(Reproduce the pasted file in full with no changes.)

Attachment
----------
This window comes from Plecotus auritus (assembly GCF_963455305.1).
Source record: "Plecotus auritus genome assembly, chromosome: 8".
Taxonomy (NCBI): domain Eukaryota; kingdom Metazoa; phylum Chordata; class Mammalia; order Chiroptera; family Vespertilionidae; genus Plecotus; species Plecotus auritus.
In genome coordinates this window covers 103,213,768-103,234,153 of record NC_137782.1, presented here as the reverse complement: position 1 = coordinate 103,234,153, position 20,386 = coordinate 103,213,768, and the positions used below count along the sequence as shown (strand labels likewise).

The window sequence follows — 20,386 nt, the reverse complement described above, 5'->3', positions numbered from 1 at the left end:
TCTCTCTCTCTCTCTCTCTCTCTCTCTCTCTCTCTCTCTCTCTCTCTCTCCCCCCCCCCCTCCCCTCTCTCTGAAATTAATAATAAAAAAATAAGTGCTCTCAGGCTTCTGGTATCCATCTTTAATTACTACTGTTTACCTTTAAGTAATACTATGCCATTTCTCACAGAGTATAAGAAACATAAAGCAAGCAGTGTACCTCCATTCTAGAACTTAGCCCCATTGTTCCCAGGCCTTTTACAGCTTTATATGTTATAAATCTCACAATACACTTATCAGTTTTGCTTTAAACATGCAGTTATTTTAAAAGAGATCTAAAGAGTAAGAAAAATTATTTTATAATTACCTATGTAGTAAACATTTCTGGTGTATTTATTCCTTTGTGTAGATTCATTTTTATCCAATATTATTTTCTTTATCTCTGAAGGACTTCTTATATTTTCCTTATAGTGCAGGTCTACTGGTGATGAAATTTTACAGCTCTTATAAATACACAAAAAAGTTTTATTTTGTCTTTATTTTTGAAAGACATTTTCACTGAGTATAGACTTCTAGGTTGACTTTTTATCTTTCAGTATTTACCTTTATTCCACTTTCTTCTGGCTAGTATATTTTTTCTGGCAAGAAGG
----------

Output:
This window comes from Plecotus auritus (assembly GCF_963455305.1).
Source record: "Plecotus auritus genome assembly, chromosome: 8".
Taxonomy (NCBI): domain Eukaryota; kingdom Metazoa; phylum Chordata; class Mammalia; order Chiroptera; family Vespertilionidae; genus Plecotus; species Plecotus auritus.
In genome coordinates this window covers 103,213,768-103,234,153 of record NC_137782.1, presented here as the reverse complement: position 1 = coordinate 103,234,153, position 20,386 = coordinate 103,213,768, and the positions used below count along the sequence as shown (strand labels likewise).

The window sequence follows — 20,386 nt, the reverse complement described above, 5'->3', positions numbered from 1 at the left end:
TCTCTCTCTCTCTCTCTCTCTCTCTCTCTCTCTCTCTCTCTCTCTCTCTCCCCCCCCCCCTCCCCTCTCTCTGAAATTAATAATAAAAAAATAAGTGCTCTCAGGCTTCTGGTATCCATCTTTAATTACTACTGTTTACCTTTAAGTAATACTATGCCATTTCTCACAGAGTATAAGAAACATAAAGCAAGCAGTGTACCTCCATTCTAGAACTTAGCCCCATTGTTCCCAGGCCTTTTACAGCTTTATATGTTATAAATCTCACAATACACTTATCAGTTTTGCTTTAAACATGCAGTTATTTTAAAAGAGATCTAAAGAGTAAGAAAAATTATTTTATAATTACCTATGTAGTAAACATTTCTGGTGTATTTATTCCTTTGTGTAGATTCATTTTTATCCAATATTATTTTCTTTATCTCTGAAGGACTTCTTATATTTTCCTTATAGTGCAGGTCTACTGGTGATGAAATTTTACAGCTCTTATAAATACACAAAAAAGTTTTATTTTGTCTTTATTTTTGAAAGACATTTTCACTGAGTATAGACTTCTAGGTTGACTTTTTATCTTTCAGTATTTACCTTTATTCCACTTTCTTCTGGCTAGTATATTTTTTCTGGCAAGAAGG